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Androcles and the Lion
Illustration at page 107 in Europa's Fairy Book.png
The slave Androcles plucks the thorn from the lion's paw. Illustration by John Batten for Europa's Fairy Book (1916).
Folk tale
NameAndrocles and the Lion
Aarne–Thompson groupingATU 156
RegionGreece, Rome, Europe
We used to see Androcles with the lion attached to a slender leash, making the rounds of the city, a pen and wash drawing by Baldassare Peruzzi, 1530s

Androcles (Greek: Ἀνδροκλῆς, alternatively spelled Androclus in Latin), is the main character of a common folktale about a man befriending a lion.

The tale is included in the Aarne–Thompson classification system as type 156.[1] The story reappeared in the Middle Ages as "The Shepherd and the Lion" and was then ascribed to Aesop's Fables. It is numbered 563 in the Perry Index and can be compared to Aesop's The Lion and the Mouse in both its general trend and in its moral of the reciprocal nature of mercy.

Classical tale[edit]

The earliest surviving account of the episode is found in Aulus Gellius's 2nd century Attic Nights.[2] The author relates there a story told by Apion in his lost work Aegyptiaca/Αἰγυπτιακά (Wonders of Egypt), the events of which Apion claimed to have personally witnessed in Rome. In this version, Androclus (going by the Latin variation of the name) is a runaway slave of a former Roman consul administering a part of Africa. He takes shelter in a cave, which turns out to be the den of a wounded lion, from whose paw he removes a large thorn. In gratitude, the lion becomes tame towards him and henceforward shares his catch with the slave.

After three years, Androclus craves a return to civilization but is soon imprisoned as a fugitive slave and sent to Rome. There he is condemned to be devoured by wild animals in the Circus Maximus in the presence of an emperor who is named in the account as Gaius Caesar, presumably Caligula.[3] The most imposing of the beasts turns out to be the same lion, which again displays its affection toward Androclus. After questioning him, the emperor pardons the slave in recognition of this testimony to the power of friendship, and he is left in possession of the lion. Apion, who claimed to have been a spectator on this occasion, is then quoted as relating:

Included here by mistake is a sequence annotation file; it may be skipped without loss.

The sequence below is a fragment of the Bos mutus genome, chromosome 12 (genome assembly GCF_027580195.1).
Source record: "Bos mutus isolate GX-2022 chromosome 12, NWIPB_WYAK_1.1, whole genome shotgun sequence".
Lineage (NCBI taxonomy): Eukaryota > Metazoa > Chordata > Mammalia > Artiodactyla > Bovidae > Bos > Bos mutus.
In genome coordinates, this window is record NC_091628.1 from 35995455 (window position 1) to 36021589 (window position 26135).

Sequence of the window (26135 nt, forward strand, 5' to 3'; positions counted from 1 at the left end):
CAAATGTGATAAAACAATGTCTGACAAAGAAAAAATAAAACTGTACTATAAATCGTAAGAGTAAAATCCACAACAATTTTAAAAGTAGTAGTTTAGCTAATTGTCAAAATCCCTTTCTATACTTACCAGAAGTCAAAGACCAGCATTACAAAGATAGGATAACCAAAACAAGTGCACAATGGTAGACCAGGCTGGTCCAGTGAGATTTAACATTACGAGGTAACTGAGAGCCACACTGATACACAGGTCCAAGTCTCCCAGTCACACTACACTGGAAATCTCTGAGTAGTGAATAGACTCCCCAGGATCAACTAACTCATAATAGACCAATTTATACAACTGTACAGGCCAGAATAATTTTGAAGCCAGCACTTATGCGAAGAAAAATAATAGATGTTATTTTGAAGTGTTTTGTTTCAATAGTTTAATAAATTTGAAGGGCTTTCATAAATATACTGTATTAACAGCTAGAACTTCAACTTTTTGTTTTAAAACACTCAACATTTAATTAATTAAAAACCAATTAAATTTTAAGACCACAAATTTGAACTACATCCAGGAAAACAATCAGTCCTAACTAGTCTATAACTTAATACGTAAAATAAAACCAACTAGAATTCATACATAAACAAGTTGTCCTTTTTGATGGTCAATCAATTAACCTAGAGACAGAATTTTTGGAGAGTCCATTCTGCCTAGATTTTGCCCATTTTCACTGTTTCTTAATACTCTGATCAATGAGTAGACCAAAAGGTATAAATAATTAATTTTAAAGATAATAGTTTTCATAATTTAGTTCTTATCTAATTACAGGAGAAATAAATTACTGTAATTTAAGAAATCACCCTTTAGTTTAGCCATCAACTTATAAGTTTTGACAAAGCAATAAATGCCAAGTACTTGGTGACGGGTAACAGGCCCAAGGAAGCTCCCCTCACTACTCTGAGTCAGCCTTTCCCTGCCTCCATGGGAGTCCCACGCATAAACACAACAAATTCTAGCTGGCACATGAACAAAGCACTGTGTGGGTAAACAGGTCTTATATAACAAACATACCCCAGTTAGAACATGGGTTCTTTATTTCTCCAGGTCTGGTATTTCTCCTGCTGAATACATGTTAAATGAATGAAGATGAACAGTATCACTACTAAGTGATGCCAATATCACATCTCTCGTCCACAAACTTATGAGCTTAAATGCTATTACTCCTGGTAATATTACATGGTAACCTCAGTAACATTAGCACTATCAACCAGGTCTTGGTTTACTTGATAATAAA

Afterwards we used to see Androclus with the lion attached to a slender leash, making the rounds of the tabernae throughout the city; Androclus was given money, the lion was sprinkled with flowers, and everyone who met them anywhere exclaimed, "This is the lion, a man's friend; this is the man, a lion's doctor".[4]

The story was repeated a century later by Claudius Aelianus in his work On the Nature of Animals.[5]

Later use[edit]

Poster for the Federal Theatre Project production of Shaw's Androcles and the Lion (1938)
Dooley Wilson as Androcles in the Federal Theatre Project production of Androcles and the Lion (1938)

Later versions of the story, sometimes attributed to Aesop, began to appear from the mid-sixth century under the title "The Shepherd and the Lion".[6] In Chrétien de Troyes' 12th-century romance, "Yvain, the Knight of the Lion", the knightly main character helps a lion that is attacked by a serpent. The lion then becomes his companion and helps him during his adventures.[7] A century later, the story of taking a thorn from a lion's paw was related as an act of Saint Jerome in the Golden Legend of Jacobus de Voragine (c. 1260).[8] Afterwards the lion joins him in the monastery and a different set of stories follows.

The later retelling, "Of the Remembrance of Benefits", in the Gesta Romanorum (Deeds of the Romans) of about 1330 in England, has a mediaeval setting and again makes the protagonist a knight.[1] In the earliest English printed collection of Aesop's Fables by William Caxton, the tale appears as The lyon & the pastour or herdman and reverts to the story of a shepherd who cares for the wounded lion. He is later convicted of a crime and taken to Rome to be thrown to the wild beasts, only to be recognised and defended from the other animals by the one that he tended.

A Latin poem by Vincent Bourne dating from 1716–17 is based on the account of Aulus Gellius.[9] Titled Mutua Benevolentia primaria lex naturae est, it was translated by William Cowper as “Reciprocal kindness: the primary law of nature”.[10]